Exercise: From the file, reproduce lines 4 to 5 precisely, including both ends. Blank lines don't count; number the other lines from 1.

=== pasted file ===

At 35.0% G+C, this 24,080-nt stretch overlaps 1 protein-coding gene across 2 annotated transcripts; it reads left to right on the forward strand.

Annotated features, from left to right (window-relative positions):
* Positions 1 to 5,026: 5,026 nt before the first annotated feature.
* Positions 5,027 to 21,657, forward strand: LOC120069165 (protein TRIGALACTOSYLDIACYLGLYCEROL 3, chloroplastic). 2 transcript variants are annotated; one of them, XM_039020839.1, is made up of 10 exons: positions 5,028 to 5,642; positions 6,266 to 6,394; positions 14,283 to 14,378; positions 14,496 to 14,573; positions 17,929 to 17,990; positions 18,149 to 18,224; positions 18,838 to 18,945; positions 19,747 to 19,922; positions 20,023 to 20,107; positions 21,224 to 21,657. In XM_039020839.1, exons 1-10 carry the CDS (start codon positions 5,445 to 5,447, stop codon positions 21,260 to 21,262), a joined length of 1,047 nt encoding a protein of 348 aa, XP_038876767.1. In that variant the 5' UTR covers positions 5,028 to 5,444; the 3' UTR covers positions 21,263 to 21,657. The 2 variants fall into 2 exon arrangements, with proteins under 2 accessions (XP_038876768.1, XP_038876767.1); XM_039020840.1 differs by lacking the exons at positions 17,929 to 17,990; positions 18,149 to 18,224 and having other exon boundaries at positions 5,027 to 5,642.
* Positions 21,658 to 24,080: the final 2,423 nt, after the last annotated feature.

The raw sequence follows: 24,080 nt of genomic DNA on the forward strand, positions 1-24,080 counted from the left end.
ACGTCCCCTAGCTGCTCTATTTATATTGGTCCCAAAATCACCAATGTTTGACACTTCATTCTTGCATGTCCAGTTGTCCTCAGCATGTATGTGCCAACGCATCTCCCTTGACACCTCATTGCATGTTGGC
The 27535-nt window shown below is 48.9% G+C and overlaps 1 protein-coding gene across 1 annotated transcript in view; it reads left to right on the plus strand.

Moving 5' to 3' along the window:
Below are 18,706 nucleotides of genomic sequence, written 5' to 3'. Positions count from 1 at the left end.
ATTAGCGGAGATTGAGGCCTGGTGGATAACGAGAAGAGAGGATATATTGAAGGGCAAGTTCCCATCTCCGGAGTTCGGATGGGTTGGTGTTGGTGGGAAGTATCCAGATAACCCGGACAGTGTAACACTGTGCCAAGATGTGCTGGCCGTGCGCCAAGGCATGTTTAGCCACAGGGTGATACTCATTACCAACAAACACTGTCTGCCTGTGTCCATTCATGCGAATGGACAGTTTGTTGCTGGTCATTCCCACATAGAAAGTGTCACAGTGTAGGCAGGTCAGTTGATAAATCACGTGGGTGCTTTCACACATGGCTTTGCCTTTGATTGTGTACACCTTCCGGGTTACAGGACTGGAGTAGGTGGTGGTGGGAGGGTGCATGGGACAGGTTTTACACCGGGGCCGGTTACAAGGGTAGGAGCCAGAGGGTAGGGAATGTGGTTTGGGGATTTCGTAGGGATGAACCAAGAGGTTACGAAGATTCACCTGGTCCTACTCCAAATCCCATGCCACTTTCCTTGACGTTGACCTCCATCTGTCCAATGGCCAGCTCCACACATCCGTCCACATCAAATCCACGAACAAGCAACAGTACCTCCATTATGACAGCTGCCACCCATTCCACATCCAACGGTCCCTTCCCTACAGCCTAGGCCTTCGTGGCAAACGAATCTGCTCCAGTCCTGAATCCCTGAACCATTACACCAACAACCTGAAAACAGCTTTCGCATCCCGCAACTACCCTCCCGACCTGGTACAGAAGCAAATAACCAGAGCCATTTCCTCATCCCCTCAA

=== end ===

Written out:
* Positions 5,027 to 21,657, forward strand: LOC120069165 (protein TRIGALACTOSYLDIACYLGLYCEROL 3, chloroplastic). 2 transcript variants are annotated; one of them, XM_039020839.1, is made up of 10 exons: positions 5,028 to 5,642; positions 6,266 to 6,394; positions 14,283 to 14,378; positions 14,496 to 14,573; positions 17,929 to 17,990; positions 18,149 to 18,224; positions 18,838 to 18,945; positions 19,747 to 19,922; positions 20,023 to 20,107; positions 21,224 to 21,657. In XM_039020839.1, exons 1-10 carry the CDS (start codon positions 5,445 to 5,447, stop codon positions 21,260 to 21,262), a joined length of 1,047 nt encoding a protein of 348 aa, XP_038876767.1. In that variant the 5' UTR covers positions 5,028 to 5,444; the 3' UTR covers positions 21,263 to 21,657. The 2 variants fall into 2 exon arrangements, with proteins under 2 accessions (XP_038876768.1, XP_038876767.1); XM_039020840.1 differs by lacking the exons at positions 17,929 to 17,990; positions 18,149 to 18,224 and having other exon boundaries at positions 5,027 to 5,642.
* Positions 21,658 to 24,080: the final 2,423 nt, after the last annotated feature.